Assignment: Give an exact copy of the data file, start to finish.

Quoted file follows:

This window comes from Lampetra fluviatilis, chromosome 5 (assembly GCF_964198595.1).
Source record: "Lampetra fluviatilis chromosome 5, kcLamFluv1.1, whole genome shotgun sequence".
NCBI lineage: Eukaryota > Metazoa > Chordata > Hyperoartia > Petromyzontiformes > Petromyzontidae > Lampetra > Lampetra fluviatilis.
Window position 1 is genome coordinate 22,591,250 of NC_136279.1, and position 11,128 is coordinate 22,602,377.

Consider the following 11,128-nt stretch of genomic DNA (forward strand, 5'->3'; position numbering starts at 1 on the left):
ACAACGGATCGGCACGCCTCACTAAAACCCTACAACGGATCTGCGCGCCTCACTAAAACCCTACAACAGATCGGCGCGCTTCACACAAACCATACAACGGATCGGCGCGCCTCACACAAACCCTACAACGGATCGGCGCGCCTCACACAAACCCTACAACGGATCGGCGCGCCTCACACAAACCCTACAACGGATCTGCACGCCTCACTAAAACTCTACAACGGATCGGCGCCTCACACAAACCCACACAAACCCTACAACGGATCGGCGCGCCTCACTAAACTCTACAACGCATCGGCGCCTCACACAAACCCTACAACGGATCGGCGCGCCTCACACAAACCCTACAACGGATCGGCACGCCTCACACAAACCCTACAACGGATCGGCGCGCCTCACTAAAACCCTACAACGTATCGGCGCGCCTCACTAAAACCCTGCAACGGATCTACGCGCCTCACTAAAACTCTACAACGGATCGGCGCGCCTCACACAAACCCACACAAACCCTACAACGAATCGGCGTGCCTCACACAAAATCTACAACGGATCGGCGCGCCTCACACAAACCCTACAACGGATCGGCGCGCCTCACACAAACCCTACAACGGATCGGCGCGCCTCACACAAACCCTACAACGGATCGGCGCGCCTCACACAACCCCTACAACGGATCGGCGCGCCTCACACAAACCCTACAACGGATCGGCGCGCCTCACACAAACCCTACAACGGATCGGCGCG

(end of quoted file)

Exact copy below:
This window comes from Lampetra fluviatilis, chromosome 5 (assembly GCF_964198595.1).
Source record: "Lampetra fluviatilis chromosome 5, kcLamFluv1.1, whole genome shotgun sequence".
NCBI lineage: Eukaryota > Metazoa > Chordata > Hyperoartia > Petromyzontiformes > Petromyzontidae > Lampetra > Lampetra fluviatilis.
Window position 1 is genome coordinate 22,591,250 of NC_136279.1, and position 11,128 is coordinate 22,602,377.

Consider the following 11,128-nt stretch of genomic DNA (forward strand, 5'->3'; position numbering starts at 1 on the left):
ACAACGGATCGGCACGCCTCACTAAAACCCTACAACGGATCTGCGCGCCTCACTAAAACCCTACAACAGATCGGCGCGCTTCACACAAACCATACAACGGATCGGCGCGCCTCACACAAACCCTACAACGGATCGGCGCGCCTCACACAAACCCTACAACGGATCGGCGCGCCTCACACAAACCCTACAACGGATCTGCACGCCTCACTAAAACTCTACAACGGATCGGCGCCTCACACAAACCCACACAAACCCTACAACGGATCGGCGCGCCTCACTAAACTCTACAACGCATCGGCGCCTCACACAAACCCTACAACGGATCGGCGCGCCTCACACAAACCCTACAACGGATCGGCACGCCTCACACAAACCCTACAACGGATCGGCGCGCCTCACTAAAACCCTACAACGTATCGGCGCGCCTCACTAAAACCCTGCAACGGATCTACGCGCCTCACTAAAACTCTACAACGGATCGGCGCGCCTCACACAAACCCACACAAACCCTACAACGAATCGGCGTGCCTCACACAAAATCTACAACGGATCGGCGCGCCTCACACAAACCCTACAACGGATCGGCGCGCCTCACACAAACCCTACAACGGATCGGCGCGCCTCACACAAACCCTACAACGGATCGGCGCGCCTCACACAACCCCTACAACGGATCGGCGCGCCTCACACAAACCCTACAACGGATCGGCGCGCCTCACACAAACCCTACAACGGATCGGCGCG